"What this board said was: 'If we're going to pay for this stuff, we want you to take a course that has some substance to it. Go to Lehigh and sit in a classroom and take a course.' That's one of the things they don't like."
"In Saucon Valley, we've had raises as high as 29 percent in one year," he said. "And we've had some teachers get 42 graduate credits in one year."
Inghrim said the median annual salary for a teacher in the district is about $70,000 a year. "The range is anywhere from $42,000 to $93,000."
He said that median has been dropping because a "tremendous" number of people have retired from the district in the last two or three years.
The status of union negotiations was not discussed during the school board's meeting Tuesday night.
Although very few of them were in the room, there was some good news for district taxpayers during the board meeting,
Fellin, who is retiring as superintendent in July, has been saying for months that she is determined to avoid a tax increase.
She believes Saucon Valley is the only school district in Pennsylvania that will be able to say it had no budget increase for six years in a row without cutting programs.
In January, the administration was $450,004 away from preparing a balanced budget for the 2014-15 school year. In her Tuesday night update to the school board, Fellin indicated that deficit has been whittled down to $144,951.
Rather than raising taxes, she is recommending that the board use some of the district's undesignated fund balance, which totals more than $3 million, to off-set that deficit.
And tapping that $3 million will mean no tax increase for the sixth year in a row.
"We'll have more than enough" remaining in the fund balance, said Fellin.
She said the administration also is suggesting $118,000 be taken out of the fund balance for one 84-passenger school bus, $7,500 for five new bus cameras and $8,000 for new sand for pool pumps.
Fellin said five teachers are retiring, but two will not be replaced - one in Saucon Valley Middle School and one in Saucon Valley Elementary School.
Two of the three teachers being replaced will go to the middle school and one to the elementary school.
The superintendent said classes for first through eighth grades will have between 20 and 23 students.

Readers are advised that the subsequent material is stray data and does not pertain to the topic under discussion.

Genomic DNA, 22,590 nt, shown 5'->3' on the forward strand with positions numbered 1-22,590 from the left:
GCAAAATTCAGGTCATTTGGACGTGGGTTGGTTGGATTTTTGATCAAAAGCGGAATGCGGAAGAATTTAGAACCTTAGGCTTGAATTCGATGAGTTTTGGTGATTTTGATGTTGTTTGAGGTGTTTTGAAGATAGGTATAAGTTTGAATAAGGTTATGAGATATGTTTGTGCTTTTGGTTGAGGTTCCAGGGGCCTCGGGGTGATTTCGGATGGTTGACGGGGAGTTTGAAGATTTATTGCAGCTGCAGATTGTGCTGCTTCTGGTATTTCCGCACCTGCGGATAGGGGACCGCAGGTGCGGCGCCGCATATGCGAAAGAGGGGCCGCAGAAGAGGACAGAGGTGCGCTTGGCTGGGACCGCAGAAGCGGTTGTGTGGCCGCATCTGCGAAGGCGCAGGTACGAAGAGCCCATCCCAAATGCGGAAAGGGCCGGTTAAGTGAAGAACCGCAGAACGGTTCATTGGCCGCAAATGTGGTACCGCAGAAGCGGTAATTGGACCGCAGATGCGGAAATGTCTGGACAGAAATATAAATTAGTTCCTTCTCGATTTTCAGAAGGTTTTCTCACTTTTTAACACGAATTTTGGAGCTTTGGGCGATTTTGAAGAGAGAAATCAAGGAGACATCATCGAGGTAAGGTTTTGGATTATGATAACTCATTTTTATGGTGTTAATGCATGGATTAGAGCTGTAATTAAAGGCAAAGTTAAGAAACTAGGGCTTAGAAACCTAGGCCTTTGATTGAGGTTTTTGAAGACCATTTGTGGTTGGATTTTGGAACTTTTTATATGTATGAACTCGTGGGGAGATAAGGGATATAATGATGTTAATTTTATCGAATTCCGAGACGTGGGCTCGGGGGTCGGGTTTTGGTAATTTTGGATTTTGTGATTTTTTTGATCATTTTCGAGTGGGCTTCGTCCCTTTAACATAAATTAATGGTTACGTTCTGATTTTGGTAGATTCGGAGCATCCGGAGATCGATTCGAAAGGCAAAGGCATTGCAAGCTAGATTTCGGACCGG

Board member Sandra Miller said she is "terribly uncomfortable" that a position is being taken away from the elementary school. She said middle school classes will have fewer students than elementary school classes.
Miller said seventh and eighth grade classes will have only 20 or 21 students, but kindergarten through third grades will have as many as 23 - and might end up having even more..
"That is not the way I would distribute our staff," said Miller. "It sure feels like we're moving away from focusing on small class sizes at elementary and putting the focus on middle school."
Board president Michael Karabin told the superintendent: "You have my full support in what you are projecting at this point.
"I have confidence in our elementary school teachers to teach that amount of children."
The preliminary budget totals $41.6 million.
The district's administration will continue to work and make adjustments in preparation for board adoption of a final budget in June.
Northampton Community College
Dr. Mark Erickson, president of Northampton Community College, attended the school board meeting to request an increase in financial support from Saucon Valley for the 2014-15 school year.
"I'm here today to respectfully request your continued support and a slight increase in what we're looking for next year," said Erickson. "It's one of best investments you'll make. I see it at work absolutely every day."
The school district now contributes $265,414 a year to the college. The college is asking the school board to increase that contribution to $268,285 - $2,871 more a year.
The school board will vote on that request next month.
Erickson said 282 Saucon Valley High School graduates enrolled in Northampton Community College last fall.
The school board also will appoint a trustee to Northampton Community College at its next meeting on April 8 - and it may be a current school board member.